Chemical Biology Consortium Sweden (CBCS), an integrated part of SciLifeLab, today announced a new research collaboration with AstraZeneca.
The partnership will give Swedish academic researchers access to AstraZeneca’s annotated small molecule compound library with the aim of identifying novel protein targets aligned to key unmet medical needs. Projects are expected to focus on so-called phenotypic assays, which have unique translational potential through utilization of patient-derived primary cells.
The AstraZeneca annotated library consists of roughly 14,000 compounds specifically targeting over 1,700 human proteins. Evaluation of these in phenotypic assays has the potential to discover important pathways or targets connected to key pathophysiological processes.
“By providing AstraZeneca’s annotated library to our network of academic collaborators, we will facilitate opportunities to unveil new discoveries and investigate uncharted biology,” said Anna-Lena Gustavsson, platform director of CBCS.
“AstraZeneca has a long and productive history of collaborating with the Swedish academic community. This latest partnership allows CBCS to access AstraZeneca’s screening collection through our Open Innovation programme. This will provide a rich source of chemical starting points for CBCS scientists to translate novel biology into innovative drug discovery project, which may one day result in new medicines for patients in need,” said Garry Pairaudeau, Head of External Sciences, Innovative Medicines and Early Development Biotech Unit at AstraZeneca.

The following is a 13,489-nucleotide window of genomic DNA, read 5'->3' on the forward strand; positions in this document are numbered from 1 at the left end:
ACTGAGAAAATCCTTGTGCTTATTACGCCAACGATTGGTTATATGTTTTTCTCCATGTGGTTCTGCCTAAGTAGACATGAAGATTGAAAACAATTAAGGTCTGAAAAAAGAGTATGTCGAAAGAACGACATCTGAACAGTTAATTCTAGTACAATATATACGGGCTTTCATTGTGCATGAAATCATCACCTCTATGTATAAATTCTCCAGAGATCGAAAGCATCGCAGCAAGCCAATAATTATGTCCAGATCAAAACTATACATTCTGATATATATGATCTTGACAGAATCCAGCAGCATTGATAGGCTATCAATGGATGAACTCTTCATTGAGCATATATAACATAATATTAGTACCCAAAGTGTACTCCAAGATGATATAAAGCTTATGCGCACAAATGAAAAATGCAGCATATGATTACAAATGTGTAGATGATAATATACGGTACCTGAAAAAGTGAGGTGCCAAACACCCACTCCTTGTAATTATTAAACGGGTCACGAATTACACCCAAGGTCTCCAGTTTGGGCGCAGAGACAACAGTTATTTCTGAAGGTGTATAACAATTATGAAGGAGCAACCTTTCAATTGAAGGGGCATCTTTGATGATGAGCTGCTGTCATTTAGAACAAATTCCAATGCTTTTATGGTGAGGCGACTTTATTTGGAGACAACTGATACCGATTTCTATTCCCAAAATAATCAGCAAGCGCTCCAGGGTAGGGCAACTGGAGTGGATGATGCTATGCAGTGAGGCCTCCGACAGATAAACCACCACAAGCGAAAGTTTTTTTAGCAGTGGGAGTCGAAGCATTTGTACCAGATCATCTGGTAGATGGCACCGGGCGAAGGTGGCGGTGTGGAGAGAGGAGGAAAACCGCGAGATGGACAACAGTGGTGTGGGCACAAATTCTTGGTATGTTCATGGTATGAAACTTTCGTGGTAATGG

Representatives from AstraZeneca and CBCS will form screening program management teams to oversee the planning and implementation of the selected research ventures.
Chemical Biology Consortium Sweden (CBCS) was established in 2010 as a nation-wide infrastructure for chemical biology research consisting of two facilities, one at Karolinska Intitutet and the other at Umeå University. In 2012 CBCS became an integrated platform at SciLifeLab. CBCS facilities comprise compound handling labs (hosting the SciLifeLab compound collection of ca 200,000 molecules), screening labs (microtiter format liquid handling robotics and a wide range of plate readers), and chemistry labs (equipment and instrumentation for organic chemistry synthesis and analysis). The mission of CBCS is to provide a state-of-the-art platform and expertise for the generation of high-quality bioactive chemical tools (small organic molecules) for applications within life science research in general and with the ultimate goal to explore complex biology.
For more information please contact:
Anna-Lena Gustavsson, Director at Chemical Biology Consortium Sweden, Karolinska Institutet, SciLifeLab, +46 70 396 5178